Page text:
Mass timber is even proven to be fire and earthquake-resistant. It’s difficult to ignite and can withstand severe earthquakes and explosions.

The Climate Smart Forest Economy Program (CSFEP) is working with Easy Housing, for example, to scale timber-based, flexible, affordable housing solutions. Easy Housing’s flexible, prefabricated timber homes can withstand natural disasters, such as floods, earthquakes and category 4 hurricanes, and they are termite resistant.


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3. Timber buildings are easy and cost-effective to construct and run

Wood is also lighter and – because it can often be prefabricated off-site – easier to manoeuvre and construct than concrete and steel. And, as engineered wood is easier to manufacture than less green alternatives, speeds up the build process and creates a healthier, safer and more pleasant working environment, it can work out as cost-effective too. It could even become cheaper than concrete and steel in the future.

“The economies of scale that have developed for concrete and steel don’t yet exist for the mass-timber industry, but we’re getting pretty close to economic parity with steel and concrete for particular building types, say six to 12 storeys high,” explains Alan Organschi, Director, Innovation Labs at Bauhaus Earth and principal and partner at Gray Organschi Architecture. “This is because with such a lightweight and workable material as wood, smaller crews using lighter tools and less intensive material handling equipment can assemble wooden components pre-manufactured to precise tolerances in off-site factories. You have to look at the entire construction process from beginning to end to properly assess and capture the potential cost benefits of these new bio-based material systems.”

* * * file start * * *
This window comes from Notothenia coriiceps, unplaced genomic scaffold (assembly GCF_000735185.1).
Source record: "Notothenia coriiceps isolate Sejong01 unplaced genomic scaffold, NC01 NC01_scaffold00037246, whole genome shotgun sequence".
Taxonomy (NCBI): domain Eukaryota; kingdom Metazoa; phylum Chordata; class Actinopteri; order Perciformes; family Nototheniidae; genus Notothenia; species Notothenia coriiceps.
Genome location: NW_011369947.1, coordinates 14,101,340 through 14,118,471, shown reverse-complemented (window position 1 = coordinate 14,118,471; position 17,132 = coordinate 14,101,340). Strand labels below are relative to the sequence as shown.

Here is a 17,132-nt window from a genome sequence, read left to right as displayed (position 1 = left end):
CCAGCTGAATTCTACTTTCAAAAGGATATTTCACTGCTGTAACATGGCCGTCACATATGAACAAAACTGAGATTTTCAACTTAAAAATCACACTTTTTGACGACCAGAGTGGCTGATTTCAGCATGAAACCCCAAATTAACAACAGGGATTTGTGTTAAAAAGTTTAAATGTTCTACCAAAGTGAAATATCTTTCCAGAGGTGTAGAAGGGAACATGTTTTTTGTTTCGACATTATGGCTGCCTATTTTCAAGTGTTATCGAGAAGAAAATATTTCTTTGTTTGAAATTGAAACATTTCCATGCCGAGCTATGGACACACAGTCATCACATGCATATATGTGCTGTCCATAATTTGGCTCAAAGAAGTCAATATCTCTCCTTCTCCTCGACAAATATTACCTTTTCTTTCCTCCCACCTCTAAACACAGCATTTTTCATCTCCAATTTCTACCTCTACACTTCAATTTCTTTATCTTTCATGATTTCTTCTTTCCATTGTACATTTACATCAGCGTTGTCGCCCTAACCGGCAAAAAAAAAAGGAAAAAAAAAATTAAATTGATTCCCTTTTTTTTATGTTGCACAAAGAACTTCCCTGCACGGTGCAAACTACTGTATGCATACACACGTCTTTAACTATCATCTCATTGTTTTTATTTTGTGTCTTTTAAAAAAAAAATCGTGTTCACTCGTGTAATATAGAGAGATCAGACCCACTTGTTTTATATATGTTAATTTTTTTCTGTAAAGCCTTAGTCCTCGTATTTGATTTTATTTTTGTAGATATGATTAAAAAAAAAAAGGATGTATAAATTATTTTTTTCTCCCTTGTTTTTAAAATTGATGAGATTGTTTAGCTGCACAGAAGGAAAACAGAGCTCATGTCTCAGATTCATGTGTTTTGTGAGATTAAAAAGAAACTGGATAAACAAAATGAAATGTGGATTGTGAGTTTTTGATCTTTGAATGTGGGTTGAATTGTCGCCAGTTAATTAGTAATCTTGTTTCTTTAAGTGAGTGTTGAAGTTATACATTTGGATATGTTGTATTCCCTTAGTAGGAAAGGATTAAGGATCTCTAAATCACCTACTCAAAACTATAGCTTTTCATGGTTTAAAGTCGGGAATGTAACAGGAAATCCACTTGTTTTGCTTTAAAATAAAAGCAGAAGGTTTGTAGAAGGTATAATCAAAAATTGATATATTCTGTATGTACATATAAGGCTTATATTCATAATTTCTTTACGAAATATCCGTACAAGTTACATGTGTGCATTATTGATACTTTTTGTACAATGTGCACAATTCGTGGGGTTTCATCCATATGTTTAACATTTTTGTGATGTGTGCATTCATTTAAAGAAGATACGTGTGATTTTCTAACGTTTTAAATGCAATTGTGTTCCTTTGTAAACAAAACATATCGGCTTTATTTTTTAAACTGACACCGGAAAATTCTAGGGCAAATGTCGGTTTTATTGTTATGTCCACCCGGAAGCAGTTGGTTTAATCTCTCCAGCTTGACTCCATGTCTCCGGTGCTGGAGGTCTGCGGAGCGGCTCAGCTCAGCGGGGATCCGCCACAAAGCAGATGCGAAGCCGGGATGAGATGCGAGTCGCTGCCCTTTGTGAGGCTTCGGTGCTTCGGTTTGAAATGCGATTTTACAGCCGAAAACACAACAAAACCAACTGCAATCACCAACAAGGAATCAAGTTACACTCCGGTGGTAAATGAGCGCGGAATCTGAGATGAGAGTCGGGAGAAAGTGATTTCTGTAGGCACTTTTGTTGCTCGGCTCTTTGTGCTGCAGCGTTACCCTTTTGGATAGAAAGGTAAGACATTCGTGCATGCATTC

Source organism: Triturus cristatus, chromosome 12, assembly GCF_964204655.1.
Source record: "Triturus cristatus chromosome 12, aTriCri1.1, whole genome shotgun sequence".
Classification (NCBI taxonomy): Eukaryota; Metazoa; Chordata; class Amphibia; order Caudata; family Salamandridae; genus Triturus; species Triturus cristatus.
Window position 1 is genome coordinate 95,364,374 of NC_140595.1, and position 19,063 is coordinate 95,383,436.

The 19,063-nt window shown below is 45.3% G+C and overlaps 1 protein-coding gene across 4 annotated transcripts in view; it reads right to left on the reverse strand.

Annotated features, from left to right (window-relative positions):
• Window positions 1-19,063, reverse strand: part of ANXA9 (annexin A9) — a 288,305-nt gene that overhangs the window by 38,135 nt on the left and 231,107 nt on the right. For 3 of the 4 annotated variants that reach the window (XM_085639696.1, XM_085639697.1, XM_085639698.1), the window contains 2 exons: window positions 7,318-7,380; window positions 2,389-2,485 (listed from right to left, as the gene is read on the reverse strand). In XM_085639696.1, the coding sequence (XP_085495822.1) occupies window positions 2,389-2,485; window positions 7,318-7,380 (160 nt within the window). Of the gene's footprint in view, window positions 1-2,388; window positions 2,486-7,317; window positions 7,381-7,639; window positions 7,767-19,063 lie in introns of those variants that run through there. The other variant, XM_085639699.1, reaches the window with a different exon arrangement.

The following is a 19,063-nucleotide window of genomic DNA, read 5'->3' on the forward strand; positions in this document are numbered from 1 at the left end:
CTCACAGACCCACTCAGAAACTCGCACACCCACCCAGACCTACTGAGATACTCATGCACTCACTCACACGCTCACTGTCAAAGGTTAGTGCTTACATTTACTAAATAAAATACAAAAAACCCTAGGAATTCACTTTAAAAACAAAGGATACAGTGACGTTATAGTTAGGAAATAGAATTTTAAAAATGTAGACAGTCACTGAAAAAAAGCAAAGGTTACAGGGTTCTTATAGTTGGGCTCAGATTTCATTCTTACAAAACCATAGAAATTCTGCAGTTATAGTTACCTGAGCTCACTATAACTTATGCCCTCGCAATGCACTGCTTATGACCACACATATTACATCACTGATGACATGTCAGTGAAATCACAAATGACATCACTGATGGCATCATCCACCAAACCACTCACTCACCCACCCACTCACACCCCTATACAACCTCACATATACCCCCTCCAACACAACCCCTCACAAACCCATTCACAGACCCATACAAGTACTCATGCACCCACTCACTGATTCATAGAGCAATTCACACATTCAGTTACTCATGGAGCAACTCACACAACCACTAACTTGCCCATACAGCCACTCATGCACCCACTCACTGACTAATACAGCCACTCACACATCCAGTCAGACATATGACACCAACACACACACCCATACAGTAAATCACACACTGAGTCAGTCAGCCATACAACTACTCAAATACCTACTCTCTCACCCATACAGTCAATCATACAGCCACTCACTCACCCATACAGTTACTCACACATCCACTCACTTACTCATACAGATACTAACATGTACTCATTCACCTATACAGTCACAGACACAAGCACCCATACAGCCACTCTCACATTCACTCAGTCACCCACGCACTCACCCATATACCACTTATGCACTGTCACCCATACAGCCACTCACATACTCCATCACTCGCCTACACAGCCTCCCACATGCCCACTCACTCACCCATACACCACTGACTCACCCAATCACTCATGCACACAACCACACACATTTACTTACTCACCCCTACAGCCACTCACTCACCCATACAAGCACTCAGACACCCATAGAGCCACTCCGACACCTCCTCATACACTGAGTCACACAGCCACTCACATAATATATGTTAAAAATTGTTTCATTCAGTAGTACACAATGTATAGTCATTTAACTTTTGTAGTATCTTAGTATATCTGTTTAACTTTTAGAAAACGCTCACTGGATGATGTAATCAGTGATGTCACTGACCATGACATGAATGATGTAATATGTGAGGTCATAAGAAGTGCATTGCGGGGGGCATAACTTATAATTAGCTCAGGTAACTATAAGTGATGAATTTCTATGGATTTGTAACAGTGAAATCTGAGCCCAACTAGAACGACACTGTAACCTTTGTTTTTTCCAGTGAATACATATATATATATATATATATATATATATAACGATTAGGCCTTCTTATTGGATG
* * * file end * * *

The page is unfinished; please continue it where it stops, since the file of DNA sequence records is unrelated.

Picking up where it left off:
The timber frames of Easy Housing's affordable housing solutions are prefabricated in local carpentry workshops across East Africa, for example, and the average-sized project can be completed within three months.

Timber is also a more effective insulator than metals, glass and concrete, so timber buildings require less heating in winter and less cooling in summer, making them more energy and cost-efficient to run too.


4. Timber construction creates jobs and boosts the economy

From sustainable forest management to carpentry, encouraging the use of locally sourced, sustainable wood creates jobs and benefits local economies.

Recognizing the environmental and economic impact of using wood in construction, some national governments are now moving to mandate that all new buildings must be constructed partially from timber. The French government now requires all new public buildings to contain at least 50% wood and 20% of new homes built in Amsterdam must be built of timber or bio-based materials from 2025.